The answer, surprising at it seems, is that while most boaters will never notice the switch (and some may experience an increase in fuel efficiency), in a few, very specific, circumstances ethanol additives in fuel can damage your motor.

The Good News

Most outboard motors built in the mid-1990’s or later were designed to handle up to 10% ethanol in fuel (E10) and will have no problem with new gas. Ethanol is a solvent, and will actually keep your engine cleaner than older MTBE fuels, extending the life of your outboard.

The Bad News

The problems with ethanol can be lumped into three major categories based on its chemical properties.

  1. Ethanol is a solvent
  2. Ethanol absorbs water
  3. Ethanol reacts with MTBE

As stated above, ethanol is a solvent. This means that it will clean your engine and fuel lines as you use it. However, putting ethanol into an already dirty system, such as what you’d expect from an older motor (and especially a carborated motor), will dislodge carbon residue that may work its way into the engine, potentially blocking fuel flow or damaging internal parts. Old rubber gaskets that have been hardened may also wear out faster, causing engine failure. These problems can be avoided by overhauling your older motor before switching to E10 fuel. Ethanol will also cause fiberglass to degrade, so if you are unlucky enough to have a fiberglass fuel tank (popular in the worst part of the 1980’s, but riddled with problems and now phased out) you should have it replaced (regardless of fuel used).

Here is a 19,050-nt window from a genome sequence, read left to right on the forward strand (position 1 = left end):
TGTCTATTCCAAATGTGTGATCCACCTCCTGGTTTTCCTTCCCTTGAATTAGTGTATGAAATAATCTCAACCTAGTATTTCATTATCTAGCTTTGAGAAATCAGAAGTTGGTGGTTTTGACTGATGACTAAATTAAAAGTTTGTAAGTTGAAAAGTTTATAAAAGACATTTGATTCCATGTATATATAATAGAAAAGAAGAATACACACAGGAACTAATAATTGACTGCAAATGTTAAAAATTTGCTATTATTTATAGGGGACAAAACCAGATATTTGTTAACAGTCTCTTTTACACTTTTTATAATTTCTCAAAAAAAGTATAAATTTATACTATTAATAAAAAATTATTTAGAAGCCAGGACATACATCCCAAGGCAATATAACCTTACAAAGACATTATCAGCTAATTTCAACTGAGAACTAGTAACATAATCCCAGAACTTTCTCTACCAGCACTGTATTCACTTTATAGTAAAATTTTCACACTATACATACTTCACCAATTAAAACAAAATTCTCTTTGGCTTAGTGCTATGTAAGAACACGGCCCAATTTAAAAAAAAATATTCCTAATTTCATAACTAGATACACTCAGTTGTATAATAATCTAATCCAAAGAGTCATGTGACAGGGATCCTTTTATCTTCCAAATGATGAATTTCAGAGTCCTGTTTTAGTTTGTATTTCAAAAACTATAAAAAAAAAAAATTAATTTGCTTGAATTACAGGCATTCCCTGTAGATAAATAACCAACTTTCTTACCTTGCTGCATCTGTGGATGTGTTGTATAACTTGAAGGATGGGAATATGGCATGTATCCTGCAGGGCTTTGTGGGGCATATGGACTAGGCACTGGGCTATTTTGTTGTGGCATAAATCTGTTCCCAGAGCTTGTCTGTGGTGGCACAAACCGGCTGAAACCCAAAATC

Unlike automobiles, marine fuel tanks are vented. This means that fuel stored in a marine fuel tank is always partially exposed to the air. If your boat is near the water (and why would’t it be?) then the ethanol in your gas may absorb moisture. This can be a problem if you don’t have a fuel/water separating filter in your fuel line, as water can enter your motor. A fuel/water separating filter is a good idea, regardless of fuel type, if you want your motor to last as long as possible, but some smaller boats don’t have them. If you have a removable fuel tank, store it somewhere dry when not in use. The other problem with moisture absorption is that if your fuel mixture reaches about 0.5% water, it will undergo phase separation and you will have a layer of gas floating over a layer of ethanol and water. If this happens, you could be drawing nothing but alcohol and water into your engine.